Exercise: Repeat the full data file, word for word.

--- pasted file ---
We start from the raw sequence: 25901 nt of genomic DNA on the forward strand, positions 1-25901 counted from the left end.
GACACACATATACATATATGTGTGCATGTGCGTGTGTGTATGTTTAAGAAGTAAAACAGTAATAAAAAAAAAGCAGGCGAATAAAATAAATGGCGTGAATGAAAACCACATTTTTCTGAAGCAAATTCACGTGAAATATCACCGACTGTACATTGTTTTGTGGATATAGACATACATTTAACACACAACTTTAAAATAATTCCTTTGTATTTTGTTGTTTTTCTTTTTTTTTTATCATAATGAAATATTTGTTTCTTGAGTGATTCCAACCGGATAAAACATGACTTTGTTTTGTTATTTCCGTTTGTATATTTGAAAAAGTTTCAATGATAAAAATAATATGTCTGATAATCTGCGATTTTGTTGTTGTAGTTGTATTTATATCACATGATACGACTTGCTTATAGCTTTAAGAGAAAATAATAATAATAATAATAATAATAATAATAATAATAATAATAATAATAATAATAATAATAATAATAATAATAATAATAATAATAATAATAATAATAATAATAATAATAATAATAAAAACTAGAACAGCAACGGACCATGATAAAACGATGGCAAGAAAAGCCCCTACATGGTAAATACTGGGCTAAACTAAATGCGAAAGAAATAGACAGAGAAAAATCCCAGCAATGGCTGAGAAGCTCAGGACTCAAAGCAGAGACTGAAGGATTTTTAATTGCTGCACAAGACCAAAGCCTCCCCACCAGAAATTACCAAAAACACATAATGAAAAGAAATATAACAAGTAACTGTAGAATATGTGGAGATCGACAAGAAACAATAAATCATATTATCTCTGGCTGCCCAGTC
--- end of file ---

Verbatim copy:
We start from the raw sequence: 25901 nt of genomic DNA on the forward strand, positions 1-25901 counted from the left end.
GACACACATATACATATATGTGTGCATGTGCGTGTGTGTATGTTTAAGAAGTAAAACAGTAATAAAAAAAAAGCAGGCGAATAAAATAAATGGCGTGAATGAAAACCACATTTTTCTGAAGCAAATTCACGTGAAATATCACCGACTGTACATTGTTTTGTGGATATAGACATACATTTAACACACAACTTTAAAATAATTCCTTTGTATTTTGTTGTTTTTCTTTTTTTTTTATCATAATGAAATATTTGTTTCTTGAGTGATTCCAACCGGATAAAACATGACTTTGTTTTGTTATTTCCGTTTGTATATTTGAAAAAGTTTCAATGATAAAAATAATATGTCTGATAATCTGCGATTTTGTTGTTGTAGTTGTATTTATATCACATGATACGACTTGCTTATAGCTTTAAGAGAAAATAATAATAATAATAATAATAATAATAATAATAATAATAATAATAATAATAATAATAATAATAATAATAATAATAATAATAATAATAATAATAATAATAATAATAATAATAATAAAAACTAGAACAGCAACGGACCATGATAAAACGATGGCAAGAAAAGCCCCTACATGGTAAATACTGGGCTAAACTAAATGCGAAAGAAATAGACAGAGAAAAATCCCAGCAATGGCTGAGAAGCTCAGGACTCAAAGCAGAGACTGAAGGATTTTTAATTGCTGCACAAGACCAAAGCCTCCCCACCAGAAATTACCAAAAACACATAATGAAAAGAAATATAACAAGTAACTGTAGAATATGTGGAGATCGACAAGAAACAATAAATCATATTATCTCTGGCTGCCCAGTC